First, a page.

One afternoon after school I get a reprieve from my teenager’s attitude and she allows me to take her clothes shopping at American Eagle. Sure I almost lose consciousness and she tries on every pair of jeans and but we’re spending time together and that’s what’s important.
And then she lets me pay for everything, which is really more than any parent has a right to ask. And I didn’t even ask, she offered.
“You go pay and I’ll keep looking,” she says. Looking at what, didn’t you already try on all the inventory? I ask, but not out loud because I don’t want to rock the Titanic.
We leave the store and I decide to take a risk.
“Hey, you want to gossip?” I ask her. I’m excellent at gossip because I know lots of shit about everyone and am not afraid to make things up. You can totally get away with that if you add “I think” at the end and question mark your nose a bit.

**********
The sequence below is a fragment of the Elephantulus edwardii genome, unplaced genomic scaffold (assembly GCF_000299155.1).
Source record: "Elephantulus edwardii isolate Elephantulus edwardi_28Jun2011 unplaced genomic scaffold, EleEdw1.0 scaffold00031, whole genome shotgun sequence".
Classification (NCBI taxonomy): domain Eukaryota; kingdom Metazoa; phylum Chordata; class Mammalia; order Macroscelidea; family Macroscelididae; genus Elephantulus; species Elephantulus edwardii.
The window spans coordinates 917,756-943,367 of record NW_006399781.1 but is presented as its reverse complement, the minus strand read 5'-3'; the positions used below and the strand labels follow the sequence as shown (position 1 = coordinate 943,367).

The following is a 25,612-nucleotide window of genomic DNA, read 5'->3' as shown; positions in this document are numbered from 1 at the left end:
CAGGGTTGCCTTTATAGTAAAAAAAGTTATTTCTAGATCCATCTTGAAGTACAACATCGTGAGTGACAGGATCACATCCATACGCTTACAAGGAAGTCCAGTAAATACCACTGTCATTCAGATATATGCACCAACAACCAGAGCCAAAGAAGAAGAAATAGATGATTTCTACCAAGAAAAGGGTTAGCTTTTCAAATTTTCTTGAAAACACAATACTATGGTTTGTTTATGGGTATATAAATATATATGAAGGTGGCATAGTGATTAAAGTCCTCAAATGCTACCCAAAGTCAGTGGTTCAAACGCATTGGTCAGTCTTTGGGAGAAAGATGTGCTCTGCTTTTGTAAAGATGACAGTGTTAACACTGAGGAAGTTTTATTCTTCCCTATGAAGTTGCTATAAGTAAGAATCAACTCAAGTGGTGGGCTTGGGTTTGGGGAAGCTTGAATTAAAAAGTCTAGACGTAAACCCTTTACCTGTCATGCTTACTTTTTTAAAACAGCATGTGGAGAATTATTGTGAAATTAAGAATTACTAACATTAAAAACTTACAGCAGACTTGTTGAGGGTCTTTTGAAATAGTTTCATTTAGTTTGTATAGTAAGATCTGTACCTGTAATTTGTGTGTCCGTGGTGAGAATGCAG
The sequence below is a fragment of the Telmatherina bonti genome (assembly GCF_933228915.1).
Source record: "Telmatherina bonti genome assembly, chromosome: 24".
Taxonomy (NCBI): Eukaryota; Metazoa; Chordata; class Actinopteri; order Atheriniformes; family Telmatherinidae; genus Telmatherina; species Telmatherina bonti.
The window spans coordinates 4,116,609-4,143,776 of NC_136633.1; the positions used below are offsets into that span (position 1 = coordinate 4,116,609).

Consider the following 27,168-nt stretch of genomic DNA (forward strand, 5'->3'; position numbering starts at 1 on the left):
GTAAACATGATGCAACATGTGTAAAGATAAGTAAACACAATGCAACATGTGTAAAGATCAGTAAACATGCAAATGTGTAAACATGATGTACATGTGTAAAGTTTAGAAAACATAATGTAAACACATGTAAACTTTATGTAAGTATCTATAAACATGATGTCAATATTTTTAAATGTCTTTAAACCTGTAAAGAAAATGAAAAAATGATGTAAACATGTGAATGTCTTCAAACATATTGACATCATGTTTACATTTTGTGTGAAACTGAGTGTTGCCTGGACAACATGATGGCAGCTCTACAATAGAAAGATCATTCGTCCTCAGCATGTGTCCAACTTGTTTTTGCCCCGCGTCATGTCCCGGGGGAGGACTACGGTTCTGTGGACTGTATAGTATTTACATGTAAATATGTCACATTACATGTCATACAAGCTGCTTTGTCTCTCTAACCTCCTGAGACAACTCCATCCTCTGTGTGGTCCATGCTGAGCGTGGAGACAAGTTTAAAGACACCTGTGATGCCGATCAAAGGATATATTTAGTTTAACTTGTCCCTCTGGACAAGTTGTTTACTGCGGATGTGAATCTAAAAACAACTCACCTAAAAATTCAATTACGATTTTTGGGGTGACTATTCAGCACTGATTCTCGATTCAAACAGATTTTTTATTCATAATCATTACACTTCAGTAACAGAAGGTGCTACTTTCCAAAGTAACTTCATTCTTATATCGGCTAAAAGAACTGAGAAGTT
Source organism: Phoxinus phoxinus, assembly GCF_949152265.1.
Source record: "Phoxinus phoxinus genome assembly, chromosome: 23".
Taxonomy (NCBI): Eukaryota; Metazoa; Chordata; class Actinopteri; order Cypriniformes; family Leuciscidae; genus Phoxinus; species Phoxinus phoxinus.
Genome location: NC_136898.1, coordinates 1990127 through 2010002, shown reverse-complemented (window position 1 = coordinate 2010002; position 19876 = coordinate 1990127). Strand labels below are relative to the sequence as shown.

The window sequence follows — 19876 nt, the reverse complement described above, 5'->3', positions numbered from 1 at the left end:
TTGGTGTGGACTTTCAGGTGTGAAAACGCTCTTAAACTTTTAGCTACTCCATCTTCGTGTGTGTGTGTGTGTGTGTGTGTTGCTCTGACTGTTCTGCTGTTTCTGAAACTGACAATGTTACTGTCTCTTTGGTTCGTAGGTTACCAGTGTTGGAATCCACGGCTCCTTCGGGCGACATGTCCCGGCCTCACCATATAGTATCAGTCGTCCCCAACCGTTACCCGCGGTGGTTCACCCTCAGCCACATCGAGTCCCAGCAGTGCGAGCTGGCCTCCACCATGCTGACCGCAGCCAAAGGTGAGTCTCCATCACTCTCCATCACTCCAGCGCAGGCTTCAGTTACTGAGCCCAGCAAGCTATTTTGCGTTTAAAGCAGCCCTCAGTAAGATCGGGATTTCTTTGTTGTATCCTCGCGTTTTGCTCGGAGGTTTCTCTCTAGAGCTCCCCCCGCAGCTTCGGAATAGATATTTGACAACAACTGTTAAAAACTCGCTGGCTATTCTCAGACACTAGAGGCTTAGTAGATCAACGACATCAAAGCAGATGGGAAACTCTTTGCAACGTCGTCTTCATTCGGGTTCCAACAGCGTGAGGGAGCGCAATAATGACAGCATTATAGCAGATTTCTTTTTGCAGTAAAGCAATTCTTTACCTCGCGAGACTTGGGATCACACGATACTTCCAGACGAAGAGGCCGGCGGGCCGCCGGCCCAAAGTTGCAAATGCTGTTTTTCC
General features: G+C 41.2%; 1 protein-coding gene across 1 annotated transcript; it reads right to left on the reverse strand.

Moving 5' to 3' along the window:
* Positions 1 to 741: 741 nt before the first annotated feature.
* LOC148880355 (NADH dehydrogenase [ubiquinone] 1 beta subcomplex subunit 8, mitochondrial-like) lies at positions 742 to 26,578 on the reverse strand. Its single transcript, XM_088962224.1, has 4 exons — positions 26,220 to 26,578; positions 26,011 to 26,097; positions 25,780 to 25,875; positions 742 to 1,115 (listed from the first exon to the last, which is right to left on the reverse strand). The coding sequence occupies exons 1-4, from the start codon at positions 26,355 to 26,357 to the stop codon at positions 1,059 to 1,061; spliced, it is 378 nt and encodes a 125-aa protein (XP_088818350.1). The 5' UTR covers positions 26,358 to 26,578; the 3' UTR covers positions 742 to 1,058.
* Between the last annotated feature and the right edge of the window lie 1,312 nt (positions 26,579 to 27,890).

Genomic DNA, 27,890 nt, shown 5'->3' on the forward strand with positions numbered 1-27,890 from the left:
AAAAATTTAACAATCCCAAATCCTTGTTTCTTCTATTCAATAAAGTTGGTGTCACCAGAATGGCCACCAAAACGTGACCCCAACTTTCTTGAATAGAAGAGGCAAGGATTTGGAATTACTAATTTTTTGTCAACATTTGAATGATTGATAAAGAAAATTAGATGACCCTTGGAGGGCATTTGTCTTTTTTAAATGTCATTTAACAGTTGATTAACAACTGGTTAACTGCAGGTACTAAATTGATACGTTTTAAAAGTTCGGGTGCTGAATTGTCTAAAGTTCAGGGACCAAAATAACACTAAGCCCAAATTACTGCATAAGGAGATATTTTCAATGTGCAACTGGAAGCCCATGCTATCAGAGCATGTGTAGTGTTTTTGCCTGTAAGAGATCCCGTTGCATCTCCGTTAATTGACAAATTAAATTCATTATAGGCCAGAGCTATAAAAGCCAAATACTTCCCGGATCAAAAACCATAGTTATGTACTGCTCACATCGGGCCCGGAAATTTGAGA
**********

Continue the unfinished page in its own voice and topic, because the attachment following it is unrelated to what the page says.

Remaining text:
“No,” she says, almost before I finish the sentence.
“Aw, come on,” I nudge her. “Like I can tell you that this guy at work is really cute and you can tell me who you think is cute.”
She stops, mid-street and looks right at me, eyes not rolling even a bit.
“Don’t say anything like that to me ever again,” she warns.
I’m a little startled by how strongly she feels, but I take another crack.
“Why not? It’s fun. I mean, I still think daddy is cuter, so don’t worry about my leaving him or anything.”
She sighs. Why does she have to be the one to school me in everything?
“It’s not fun for me. I don’t want to gossip with anyone in my family. I gossip with my friends, not my mom.”
We walk home in silence. I’ve certainly been told.
And to make things even worse, there’s no cute guy at work.